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some began to envision a wider market for software products, a public dialogue began to develop about what kinds of proprietary rights were or should be available for computer programs. The industry had trade secrecy and licensing protection, but some thought more legal protection might be needed.

Phase 2: Mid-1960s and 1970s

Copyright law was one existing intellectual property system into which some in the mid-1960s thought computer programs might potentially fit. Copyright had a number of potential advantages for software: it could provide a relatively long term of protection against unauthorized copying based on a minimal showing of creativity and a simple, inexpensive registration process.1 Copyright would protect the work's ''expression," but not the "ideas" it contained. Others would be free to use the same ideas in other software, or to develop independently the same or a similar work. All that would be forbidden was the copying of expression from the first author's work.

In 1964, the U.S. Copyright Office considered whether to begin accepting registration of computer programs as copyrightable writings. It decided to do so, but only under its "rule of doubt" and then only on condition that a full text of the program be deposited with the office, which would be available for public review.2

The Copyright Office's doubt about the copyrightability of programs


Under the federal copyright statute in effect in 1964, the law was mainly used to protect published works from unauthorized copying and distribution. Protection lasted 28 years, but could be renewed for an additional 28 years. After that, the work could be freely copied. Upon publication, a copyright notice had to appear on each copy of the work (or else the work would be considered to have been dedicated to the public domain). The author would generally register the work with the Copyright Office upon publication. The Copyright Office would give the work a cursory examination to determine that it met copyright's modest substantive standards. After this examination, and upon payment of a modest fee, the office would issue a certificate of registration. Unpublished works were generally protected by state law. Under the Copyright Act of 1976, the rights of copyright attach to original works of authorship from the moment of their first fixation in a tangible medium and last for the life of the author plus 50 years. Registration with the Copyright Office remains a simple inexpensive process; registration is necessary to bring an action for copyright infringement, but not for rights to attach. See 17 U.S.C. sec. 101 et seq. (1988), and 17 U.S.C. sec. I et seq. (superseded).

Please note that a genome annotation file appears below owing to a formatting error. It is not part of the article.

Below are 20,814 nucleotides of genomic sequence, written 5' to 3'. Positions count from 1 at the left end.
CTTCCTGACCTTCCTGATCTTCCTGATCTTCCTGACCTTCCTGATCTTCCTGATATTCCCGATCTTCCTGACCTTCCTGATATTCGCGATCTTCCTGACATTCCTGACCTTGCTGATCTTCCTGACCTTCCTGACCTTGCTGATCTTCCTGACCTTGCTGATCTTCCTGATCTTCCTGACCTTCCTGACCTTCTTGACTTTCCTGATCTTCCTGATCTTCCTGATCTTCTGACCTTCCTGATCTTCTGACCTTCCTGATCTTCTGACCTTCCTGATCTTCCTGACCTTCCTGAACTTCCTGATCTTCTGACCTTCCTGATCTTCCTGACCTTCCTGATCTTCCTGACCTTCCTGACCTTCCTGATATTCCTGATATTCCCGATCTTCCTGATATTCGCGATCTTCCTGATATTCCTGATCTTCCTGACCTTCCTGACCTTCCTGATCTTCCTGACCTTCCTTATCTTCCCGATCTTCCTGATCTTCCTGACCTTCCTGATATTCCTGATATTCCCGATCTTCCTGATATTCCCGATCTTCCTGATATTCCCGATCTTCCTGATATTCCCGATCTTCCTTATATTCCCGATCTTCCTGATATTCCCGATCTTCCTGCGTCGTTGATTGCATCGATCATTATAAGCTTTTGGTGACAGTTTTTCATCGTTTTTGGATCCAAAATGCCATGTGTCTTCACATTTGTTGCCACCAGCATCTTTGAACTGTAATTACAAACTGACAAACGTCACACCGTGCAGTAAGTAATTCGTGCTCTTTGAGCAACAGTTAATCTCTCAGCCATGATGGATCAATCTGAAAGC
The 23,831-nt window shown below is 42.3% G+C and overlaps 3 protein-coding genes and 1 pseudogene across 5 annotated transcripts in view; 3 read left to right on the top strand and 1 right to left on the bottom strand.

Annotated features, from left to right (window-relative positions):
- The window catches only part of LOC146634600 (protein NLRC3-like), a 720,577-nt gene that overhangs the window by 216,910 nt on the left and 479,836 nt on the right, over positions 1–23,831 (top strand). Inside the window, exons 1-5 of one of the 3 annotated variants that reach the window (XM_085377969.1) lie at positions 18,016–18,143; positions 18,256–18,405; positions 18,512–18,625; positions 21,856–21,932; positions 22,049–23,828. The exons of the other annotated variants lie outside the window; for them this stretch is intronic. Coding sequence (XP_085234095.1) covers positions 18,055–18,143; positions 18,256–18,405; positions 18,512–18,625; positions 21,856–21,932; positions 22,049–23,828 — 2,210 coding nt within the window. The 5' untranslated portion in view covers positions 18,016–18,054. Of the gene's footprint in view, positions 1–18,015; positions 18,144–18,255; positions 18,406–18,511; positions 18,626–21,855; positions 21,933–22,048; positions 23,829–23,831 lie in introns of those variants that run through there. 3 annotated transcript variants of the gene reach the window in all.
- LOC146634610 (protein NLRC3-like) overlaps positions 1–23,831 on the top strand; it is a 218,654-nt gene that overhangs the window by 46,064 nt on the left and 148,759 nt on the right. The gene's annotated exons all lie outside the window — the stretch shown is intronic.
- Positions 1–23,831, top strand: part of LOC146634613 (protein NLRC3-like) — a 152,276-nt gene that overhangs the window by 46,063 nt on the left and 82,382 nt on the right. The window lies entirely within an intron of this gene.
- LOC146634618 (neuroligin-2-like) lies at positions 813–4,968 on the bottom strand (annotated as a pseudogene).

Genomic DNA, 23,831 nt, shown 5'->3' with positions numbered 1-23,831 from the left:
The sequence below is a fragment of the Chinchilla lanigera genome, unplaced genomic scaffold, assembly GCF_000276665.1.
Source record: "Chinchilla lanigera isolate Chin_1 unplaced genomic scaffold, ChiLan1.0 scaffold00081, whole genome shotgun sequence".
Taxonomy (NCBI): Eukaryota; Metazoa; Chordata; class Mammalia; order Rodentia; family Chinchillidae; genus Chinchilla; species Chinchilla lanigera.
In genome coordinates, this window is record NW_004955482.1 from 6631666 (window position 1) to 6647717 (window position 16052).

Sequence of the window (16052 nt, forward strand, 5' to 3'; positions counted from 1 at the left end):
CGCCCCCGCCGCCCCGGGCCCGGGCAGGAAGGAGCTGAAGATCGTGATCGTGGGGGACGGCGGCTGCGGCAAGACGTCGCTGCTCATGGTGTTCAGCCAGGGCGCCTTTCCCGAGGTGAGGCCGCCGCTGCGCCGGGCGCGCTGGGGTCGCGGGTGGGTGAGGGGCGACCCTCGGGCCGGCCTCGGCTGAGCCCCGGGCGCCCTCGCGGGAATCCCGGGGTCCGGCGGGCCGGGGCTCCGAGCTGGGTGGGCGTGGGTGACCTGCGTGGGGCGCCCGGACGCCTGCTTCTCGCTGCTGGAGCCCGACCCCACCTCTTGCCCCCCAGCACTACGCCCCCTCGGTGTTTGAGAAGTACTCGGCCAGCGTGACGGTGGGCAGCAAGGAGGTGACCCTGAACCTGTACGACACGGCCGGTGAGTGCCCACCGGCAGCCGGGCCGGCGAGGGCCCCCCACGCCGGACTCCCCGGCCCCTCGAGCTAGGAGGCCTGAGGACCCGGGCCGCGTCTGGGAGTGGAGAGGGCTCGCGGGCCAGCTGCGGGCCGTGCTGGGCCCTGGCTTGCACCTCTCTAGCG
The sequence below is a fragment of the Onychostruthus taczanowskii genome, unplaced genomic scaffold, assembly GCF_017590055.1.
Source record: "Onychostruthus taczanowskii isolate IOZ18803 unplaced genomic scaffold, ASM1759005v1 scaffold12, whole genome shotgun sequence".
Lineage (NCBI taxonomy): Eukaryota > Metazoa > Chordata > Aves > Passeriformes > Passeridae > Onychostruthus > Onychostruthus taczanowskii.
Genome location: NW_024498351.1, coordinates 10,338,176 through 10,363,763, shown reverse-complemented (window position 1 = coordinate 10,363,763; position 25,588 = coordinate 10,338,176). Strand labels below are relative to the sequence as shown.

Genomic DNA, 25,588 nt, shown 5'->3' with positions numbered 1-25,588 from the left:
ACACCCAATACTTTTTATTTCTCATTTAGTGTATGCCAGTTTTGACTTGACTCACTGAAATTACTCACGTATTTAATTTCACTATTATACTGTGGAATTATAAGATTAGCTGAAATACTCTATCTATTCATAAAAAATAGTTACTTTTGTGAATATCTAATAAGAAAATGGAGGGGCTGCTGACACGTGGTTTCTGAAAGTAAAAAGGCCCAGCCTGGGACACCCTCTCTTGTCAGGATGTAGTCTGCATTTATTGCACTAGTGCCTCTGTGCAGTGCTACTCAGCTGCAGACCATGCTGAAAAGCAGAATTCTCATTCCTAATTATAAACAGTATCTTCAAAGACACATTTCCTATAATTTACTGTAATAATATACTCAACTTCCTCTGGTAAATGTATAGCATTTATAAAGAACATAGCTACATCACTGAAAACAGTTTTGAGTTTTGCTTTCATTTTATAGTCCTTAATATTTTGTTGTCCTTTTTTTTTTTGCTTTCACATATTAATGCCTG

See Samuelson, CONTU revisited: The case against copyright protection for computer programs in machine-readable form, 1984 Duke L.J. 663 (1984). The Copyright Office will deny registration to works that are clearly uncopyrightable but, on occasion, will register works about whose "copyrightability" the office has some doubt, leaving to the courts the ultimate question as to whether the work qualifies for copyright protection. The registration certificate issued for such a work will reflect that its issuance was under the rule of doubt.

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